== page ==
(1) Polar clouds and their radiative interactions are the scientific drivers of the ARM, SHEBA and FIRE programs. For the evaluation and development of parameterizations of cloud/radiative interactions, the field phases (1997-98) of these programs have been designed to produce an Arctic dataset containing vertical profiles of cloud and aerosol characteristics (e.g., ice and liquid water); radiative fluxes at the surface, top of atmosphere and within the atmosphere; surface albedo and the interfacial fluxes of sensible and latent heat. These variables will be compiled into averages for GCM grid-sized areas. We will use this dataset as a benchmark for evaluating the cloud and radiative fields in the AMIP-II simulations. The evaluations will draw upon the following variables in the AMIP-II standard output (cf. Tables 1 and 2 in AMIP-II Guidelines):
Table 1: cloud fractioncloud amount (surface and satellite views)Table 2: surface incident and reflected SW radiation
cloud liquid water
cloud emittancesurface downwelling and upwelling LW radiation
TOA reflected SW radiation
TOA outgoing LW radiation
net radiation at model top
surface sensible heat flux
surface latent heat flux
surface evaporation (+ sublimation) rate
vertically integrated cloud water
vertically integrated cloud ice
In using the AMIP-II standard output, we will work primarily with the climatological (17-year) monthly means. It will be necessary to assume that the SHEBA/ARM/FIRE datasets are representative of the corresponding observational climatological means. Our experience with the AMIP-I output suggests that the across-model scatter of the means of key Arctic variables (e.g., surface radiative fluxes, surface evaporation) is considerably larger than the estimated variability of the decadal-scale means of the observational values.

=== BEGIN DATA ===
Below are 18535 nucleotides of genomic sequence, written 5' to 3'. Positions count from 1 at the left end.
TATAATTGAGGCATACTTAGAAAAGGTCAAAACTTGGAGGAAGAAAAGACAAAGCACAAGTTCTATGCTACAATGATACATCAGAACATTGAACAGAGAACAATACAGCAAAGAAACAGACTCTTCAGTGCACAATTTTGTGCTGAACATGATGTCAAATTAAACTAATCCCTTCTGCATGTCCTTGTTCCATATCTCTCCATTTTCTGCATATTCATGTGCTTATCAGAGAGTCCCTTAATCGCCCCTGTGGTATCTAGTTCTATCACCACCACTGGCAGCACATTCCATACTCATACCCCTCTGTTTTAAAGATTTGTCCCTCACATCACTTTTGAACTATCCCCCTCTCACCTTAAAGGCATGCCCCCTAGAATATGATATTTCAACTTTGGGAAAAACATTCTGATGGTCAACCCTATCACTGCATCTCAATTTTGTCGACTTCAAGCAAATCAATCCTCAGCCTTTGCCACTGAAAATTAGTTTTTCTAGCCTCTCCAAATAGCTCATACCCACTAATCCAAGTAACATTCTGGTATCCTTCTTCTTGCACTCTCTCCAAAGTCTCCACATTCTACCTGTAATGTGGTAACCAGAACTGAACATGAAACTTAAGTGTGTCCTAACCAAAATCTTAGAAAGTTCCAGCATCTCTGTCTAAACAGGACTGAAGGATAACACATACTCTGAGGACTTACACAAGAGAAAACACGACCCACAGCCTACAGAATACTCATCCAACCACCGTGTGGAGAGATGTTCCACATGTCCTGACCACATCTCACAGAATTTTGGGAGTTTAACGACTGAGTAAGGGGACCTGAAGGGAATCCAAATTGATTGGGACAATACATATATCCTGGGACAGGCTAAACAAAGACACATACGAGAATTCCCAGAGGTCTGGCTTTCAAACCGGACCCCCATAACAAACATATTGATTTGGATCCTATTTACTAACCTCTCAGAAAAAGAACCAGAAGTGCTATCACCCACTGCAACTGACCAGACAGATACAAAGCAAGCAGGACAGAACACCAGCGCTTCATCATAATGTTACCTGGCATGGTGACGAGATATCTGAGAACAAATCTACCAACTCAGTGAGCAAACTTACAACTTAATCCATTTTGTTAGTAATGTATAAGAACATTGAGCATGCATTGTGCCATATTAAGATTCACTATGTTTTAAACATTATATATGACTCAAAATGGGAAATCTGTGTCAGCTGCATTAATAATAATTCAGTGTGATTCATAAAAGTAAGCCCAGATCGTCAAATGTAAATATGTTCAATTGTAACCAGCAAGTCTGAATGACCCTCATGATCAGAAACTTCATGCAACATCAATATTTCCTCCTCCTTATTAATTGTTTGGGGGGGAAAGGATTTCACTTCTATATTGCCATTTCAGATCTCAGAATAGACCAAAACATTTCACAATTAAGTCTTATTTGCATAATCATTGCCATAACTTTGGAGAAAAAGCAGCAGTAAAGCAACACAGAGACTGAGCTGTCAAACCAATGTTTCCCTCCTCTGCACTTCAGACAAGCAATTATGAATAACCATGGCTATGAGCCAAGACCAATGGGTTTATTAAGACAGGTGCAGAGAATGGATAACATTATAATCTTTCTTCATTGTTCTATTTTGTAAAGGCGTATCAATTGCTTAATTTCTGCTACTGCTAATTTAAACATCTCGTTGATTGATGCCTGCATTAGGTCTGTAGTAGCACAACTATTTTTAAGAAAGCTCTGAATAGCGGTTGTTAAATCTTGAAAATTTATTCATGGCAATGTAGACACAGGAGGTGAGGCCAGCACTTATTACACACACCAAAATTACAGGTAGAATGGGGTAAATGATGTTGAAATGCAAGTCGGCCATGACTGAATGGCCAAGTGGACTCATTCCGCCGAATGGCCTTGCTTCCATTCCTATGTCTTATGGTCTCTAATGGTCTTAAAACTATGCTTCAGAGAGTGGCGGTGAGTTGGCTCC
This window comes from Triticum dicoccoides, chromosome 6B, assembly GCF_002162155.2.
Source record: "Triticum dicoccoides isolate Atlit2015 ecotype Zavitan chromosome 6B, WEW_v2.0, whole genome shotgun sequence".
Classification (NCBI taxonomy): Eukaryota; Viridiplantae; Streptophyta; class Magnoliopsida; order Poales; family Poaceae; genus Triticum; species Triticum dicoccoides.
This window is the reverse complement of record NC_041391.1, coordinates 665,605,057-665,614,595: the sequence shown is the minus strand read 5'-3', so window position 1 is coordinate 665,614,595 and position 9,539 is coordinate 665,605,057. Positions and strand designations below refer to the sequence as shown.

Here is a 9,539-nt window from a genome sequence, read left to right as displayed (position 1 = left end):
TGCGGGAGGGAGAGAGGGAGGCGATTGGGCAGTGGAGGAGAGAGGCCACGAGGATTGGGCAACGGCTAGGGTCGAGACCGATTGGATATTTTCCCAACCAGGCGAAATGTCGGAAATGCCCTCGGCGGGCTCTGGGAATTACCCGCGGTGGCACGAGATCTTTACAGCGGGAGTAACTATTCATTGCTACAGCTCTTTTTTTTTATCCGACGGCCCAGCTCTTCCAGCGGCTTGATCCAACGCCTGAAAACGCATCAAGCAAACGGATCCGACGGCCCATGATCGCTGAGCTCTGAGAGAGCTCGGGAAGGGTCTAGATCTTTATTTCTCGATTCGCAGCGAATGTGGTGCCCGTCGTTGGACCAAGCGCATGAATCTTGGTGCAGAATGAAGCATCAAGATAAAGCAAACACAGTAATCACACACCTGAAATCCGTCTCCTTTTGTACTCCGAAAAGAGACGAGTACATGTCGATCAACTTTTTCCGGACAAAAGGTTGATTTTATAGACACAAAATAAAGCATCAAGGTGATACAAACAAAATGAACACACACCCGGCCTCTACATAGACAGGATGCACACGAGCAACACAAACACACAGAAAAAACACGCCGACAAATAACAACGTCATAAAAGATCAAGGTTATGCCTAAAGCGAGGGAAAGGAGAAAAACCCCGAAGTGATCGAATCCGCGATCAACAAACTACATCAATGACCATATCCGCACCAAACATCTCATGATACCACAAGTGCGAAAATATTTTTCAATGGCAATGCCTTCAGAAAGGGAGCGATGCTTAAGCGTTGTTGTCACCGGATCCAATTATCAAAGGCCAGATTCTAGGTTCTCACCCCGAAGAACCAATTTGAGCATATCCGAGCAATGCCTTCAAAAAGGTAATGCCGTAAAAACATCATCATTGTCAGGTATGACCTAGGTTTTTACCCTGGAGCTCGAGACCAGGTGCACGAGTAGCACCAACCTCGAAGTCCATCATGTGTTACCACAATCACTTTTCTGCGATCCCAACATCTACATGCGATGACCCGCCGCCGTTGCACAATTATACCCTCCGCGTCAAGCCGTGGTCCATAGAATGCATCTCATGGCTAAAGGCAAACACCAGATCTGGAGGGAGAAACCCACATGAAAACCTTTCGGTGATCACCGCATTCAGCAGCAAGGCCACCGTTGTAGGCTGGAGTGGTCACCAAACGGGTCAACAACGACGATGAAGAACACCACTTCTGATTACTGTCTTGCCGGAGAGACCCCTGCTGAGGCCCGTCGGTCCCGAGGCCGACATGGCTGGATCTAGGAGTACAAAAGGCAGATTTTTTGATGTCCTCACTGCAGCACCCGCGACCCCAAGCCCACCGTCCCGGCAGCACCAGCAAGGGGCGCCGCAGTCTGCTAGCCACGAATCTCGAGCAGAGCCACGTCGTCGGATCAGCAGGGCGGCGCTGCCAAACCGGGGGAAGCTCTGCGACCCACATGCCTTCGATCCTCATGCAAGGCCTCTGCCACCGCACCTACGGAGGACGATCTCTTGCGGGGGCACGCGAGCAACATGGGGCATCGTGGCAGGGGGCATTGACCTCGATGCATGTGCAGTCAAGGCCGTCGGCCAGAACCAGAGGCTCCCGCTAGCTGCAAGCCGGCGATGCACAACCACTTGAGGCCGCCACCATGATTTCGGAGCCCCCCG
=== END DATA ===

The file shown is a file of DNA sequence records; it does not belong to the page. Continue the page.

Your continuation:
(2) Atmospheric water vapor transports are central components of the hydrological cycles of the polar regions. Our AMIP-I work included an intercomparison of the surface evaporative fluxes in the various models, together with an attempt to diagnose the model-to-model differences in these fluxes (Walsh et al., 1998). However, a more comprehensive diagnosis of the hydrologic cycle was limited by the availability of output required for diagnostic computations of poleward moisture fluxes (i.e., high-frequency v and q with adequate vertical resolution). The inclusion of the mean product for v and q for 17 levels in the AMIP-II output (Table 1) will permit more complete closure of the models' polar moisture budgets and will permit direct comparisons with corresponding quantities in the reanalyses. We will perform systematic comparisons of the atmospheric moisture fluxes and flux convergences in the AMIP-II models (and in the reanalysis output) for several regions: the Arctic polar cap (70? -90? N), Greenland and Antarctica. Bromwich will assume the lead role in the studies of the Greenland and Antarctic regions, while Walsh will work with M. Serreze (U. Colorado) in the moisture budget study for the central Arctic. A key issue of the regional budget studies will be the partitioning of the moisture "source term" between advective influx and surface evaporation (sublimation).
(3) Downslope or katabatic winds are prominent features of the coastal climates of Antarctica, Greenland and, to a lesser extent, the smaller icecaps of the Northern Hemisphere. Because these winds lead to coastal polynya formation by advecting sea ice offshore, they play important roles in air-sea energy exchange, sea ice formation (i.e., new ice growth) and the associated input of salt to the upper ocean (Liu et al., 1997). The ability of models to capture the katabatic wind regime will be a key issue for coupled model simulations of atmosphere-ocean interaction in the areas surrounding the ice sheets. While katabatic winds have been reproduced in short simulations with limited-area models of the atmosphere (Bromwich et al., 1994), their simulation in global models has received little attention. We propose to assess the AMIP-II model simulations of the katabatic wind regimes over Antarctica and Greenland by evaluating the downslope wind component relative to the synoptic-scale pressure gradients in the same regions. The difference between the downslope wind component and the value implied by the pressure gradient will provide an index of the katabatic component of the wind. Since the ability of the reanalyses to capture katabatic winds has yet to be determined, the verification will draw upon the routine wind reports from coastal stations of Antarctica and Greenland, as well as from the automated weather station (AWS) network of Antarctica and from buoys on the Antarctic ice shelves.